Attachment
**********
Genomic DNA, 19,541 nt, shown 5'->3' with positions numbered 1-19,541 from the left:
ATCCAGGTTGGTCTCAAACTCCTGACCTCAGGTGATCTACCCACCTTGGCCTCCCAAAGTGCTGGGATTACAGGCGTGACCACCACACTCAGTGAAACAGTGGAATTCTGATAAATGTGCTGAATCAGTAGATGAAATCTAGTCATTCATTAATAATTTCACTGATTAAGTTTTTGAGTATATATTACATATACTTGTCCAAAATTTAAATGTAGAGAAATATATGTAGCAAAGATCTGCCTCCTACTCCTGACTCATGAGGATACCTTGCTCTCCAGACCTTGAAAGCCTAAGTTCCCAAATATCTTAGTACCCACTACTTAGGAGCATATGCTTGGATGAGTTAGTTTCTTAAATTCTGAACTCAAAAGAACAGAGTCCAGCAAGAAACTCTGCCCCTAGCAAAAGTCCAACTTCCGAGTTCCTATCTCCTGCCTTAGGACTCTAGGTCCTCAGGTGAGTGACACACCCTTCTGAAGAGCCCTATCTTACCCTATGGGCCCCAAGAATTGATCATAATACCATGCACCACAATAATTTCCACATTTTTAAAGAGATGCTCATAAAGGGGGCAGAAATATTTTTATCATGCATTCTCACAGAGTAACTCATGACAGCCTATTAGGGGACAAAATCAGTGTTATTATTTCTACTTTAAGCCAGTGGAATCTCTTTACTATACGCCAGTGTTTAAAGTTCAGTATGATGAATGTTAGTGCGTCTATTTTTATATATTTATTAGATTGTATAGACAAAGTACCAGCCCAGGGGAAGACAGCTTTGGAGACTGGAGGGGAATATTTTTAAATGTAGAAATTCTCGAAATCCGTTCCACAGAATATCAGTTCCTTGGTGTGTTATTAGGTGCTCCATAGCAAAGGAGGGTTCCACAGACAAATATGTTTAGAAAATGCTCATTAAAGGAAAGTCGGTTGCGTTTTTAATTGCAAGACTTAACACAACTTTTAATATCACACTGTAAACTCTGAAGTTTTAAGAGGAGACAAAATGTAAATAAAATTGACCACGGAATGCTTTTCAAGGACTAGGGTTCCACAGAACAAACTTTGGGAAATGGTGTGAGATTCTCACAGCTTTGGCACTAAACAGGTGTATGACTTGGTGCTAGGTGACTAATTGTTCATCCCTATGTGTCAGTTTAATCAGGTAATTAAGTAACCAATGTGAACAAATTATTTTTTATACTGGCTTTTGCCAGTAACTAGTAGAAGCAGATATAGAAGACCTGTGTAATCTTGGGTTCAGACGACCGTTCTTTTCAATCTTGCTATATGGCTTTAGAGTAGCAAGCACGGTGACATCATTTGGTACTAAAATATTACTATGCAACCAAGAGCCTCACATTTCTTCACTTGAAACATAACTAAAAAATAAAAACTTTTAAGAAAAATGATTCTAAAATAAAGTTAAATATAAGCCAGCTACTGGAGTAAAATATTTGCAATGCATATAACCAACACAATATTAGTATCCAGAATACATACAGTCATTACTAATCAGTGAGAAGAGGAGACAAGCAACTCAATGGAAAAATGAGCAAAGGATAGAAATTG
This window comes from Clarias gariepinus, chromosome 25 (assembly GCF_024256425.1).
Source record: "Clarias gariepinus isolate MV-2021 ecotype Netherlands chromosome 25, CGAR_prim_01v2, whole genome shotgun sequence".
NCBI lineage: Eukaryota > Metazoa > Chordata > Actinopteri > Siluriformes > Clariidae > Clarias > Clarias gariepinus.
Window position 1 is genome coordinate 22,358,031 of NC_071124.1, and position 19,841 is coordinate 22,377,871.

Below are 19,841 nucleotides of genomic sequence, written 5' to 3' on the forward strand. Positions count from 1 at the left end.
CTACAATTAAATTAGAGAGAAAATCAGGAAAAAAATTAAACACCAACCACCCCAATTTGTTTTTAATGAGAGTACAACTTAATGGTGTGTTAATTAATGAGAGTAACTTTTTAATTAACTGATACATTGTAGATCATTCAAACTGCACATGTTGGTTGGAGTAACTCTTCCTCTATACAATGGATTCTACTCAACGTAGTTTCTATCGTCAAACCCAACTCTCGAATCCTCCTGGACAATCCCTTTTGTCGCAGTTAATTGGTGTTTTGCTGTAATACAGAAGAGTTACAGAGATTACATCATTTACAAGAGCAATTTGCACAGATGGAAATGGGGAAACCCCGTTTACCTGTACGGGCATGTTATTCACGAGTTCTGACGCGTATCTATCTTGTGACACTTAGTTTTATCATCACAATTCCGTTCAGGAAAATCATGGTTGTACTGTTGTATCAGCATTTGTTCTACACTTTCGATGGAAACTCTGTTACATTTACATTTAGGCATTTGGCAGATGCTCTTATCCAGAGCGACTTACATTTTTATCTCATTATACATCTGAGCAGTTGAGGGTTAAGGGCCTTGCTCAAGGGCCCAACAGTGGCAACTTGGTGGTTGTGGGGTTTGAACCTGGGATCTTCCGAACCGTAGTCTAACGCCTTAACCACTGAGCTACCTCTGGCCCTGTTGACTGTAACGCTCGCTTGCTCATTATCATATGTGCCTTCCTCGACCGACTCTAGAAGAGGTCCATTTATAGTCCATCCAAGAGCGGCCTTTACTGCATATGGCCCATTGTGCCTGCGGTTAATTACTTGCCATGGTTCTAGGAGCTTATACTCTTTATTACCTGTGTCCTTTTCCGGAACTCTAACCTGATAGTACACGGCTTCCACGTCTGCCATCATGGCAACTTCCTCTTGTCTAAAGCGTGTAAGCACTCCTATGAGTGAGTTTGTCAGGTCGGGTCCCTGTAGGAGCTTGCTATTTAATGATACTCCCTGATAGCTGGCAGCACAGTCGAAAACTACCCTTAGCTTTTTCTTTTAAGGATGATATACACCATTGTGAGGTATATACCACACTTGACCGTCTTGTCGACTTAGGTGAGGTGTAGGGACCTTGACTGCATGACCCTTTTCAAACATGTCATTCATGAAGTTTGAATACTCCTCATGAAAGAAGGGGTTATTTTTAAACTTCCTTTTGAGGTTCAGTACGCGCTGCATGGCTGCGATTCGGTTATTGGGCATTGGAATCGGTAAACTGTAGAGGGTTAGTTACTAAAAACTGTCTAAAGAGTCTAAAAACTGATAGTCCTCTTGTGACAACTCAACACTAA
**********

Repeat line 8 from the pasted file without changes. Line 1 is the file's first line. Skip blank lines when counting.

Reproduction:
CTACAATTAAATTAGAGAGAAAATCAGGAAAAAAATTAAACACCAACCACCCCAATTTGTTTTTAATGAGAGTACAACTTAATGGTGTGTTAATTAATGAGAGTAACTTTTTAATTAACTGATACATTGTAGATCATTCAAACTGCACATGTTGGTTGGAGTAACTCTTCCTCTATACAATGGATTCTACTCAACGTAGTTTCTATCGTCAAACCCAACTCTCGAATCCTCCTGGACAATCCCTTTTGTCGCAGTTAATTGGTGTTTTGCTGTAATACAGAAGAGTTACAGAGATTACATCATTTACAAGAGCAATTTGCACAGATGGAAATGGGGAAACCCCGTTTACCTGTACGGGCATGTTATTCACGAGTTCTGACGCGTATCTATCTTGTGACACTTAGTTTTATCATCACAATTCCGTTCAGGAAAATCATGGTTGTACTGTTGTATCAGCATTTGTTCTACACTTTCGATGGAAACTCTGTTACATTTACATTTAGGCATTTGGCAGATGCTCTTATCCAGAGCGACTTACATTTTTATCTCATTATACATCTGAGCAGTTGAGGGTTAAGGGCCTTGCTCAAGGGCCCAACAGTGGCAACTTGGTGGTTGTGGGGTTTGAACCTGGGATCTTCCGAACCGTAGTCTAACGCCTTAACCACTGAGCTACCTCTGGCCCTGTTGACTGTAACGCTCGCTTGCTCATTATCATATGTGCCTTCCTCGACCGACTCTAGAAGAGGTCCATTTATAGTCCATCCAAGAGCGGCCTTTACTGCATATGGCCCATTGTGCCTGCGGTTAATTACTTGCCATGGTTCTAGGAGCTTATACTCTTTATTACCTGTGTCCTTTTCCGGAACTCTAACCTGATAGTACACGGCTTCCACGTCTGCCATCATGGCAACTTCCTCTTGTCTAAAGCGTGTAAGCACTCCTATGAGTGAGTTTGTCAGGTCGGGTCCCTGTAGGAGCTTGCTATTTAATGATACTCCCTGATAGCTGGCAGCACAGTCGAAAACTACCCTTAGCTTTTTCTTTTAAGGATGATATACACCATTGTGAGGTATATACCACACTTGACCGTCTTGTCGACTTAGGTGAGGTGTAGGGACCTTGACTGCATGACCCTTTTCAAACATGTCATTCATGAAGTTTGAATACTCCTCATGAAAGAAGGGGTTATTTTTAAACTTCCTTTTGAGGTTCAGTACGCGCTGCATGGCTGCGATTCGGTTATTGGGCATTGGAATCGGTAAACTGTAGAGGGTTAGTTACTAAAAACTGTCTAAAGAGTCTAAAAACTGATAGTCCTCTTGTGACAACTCAACACTAA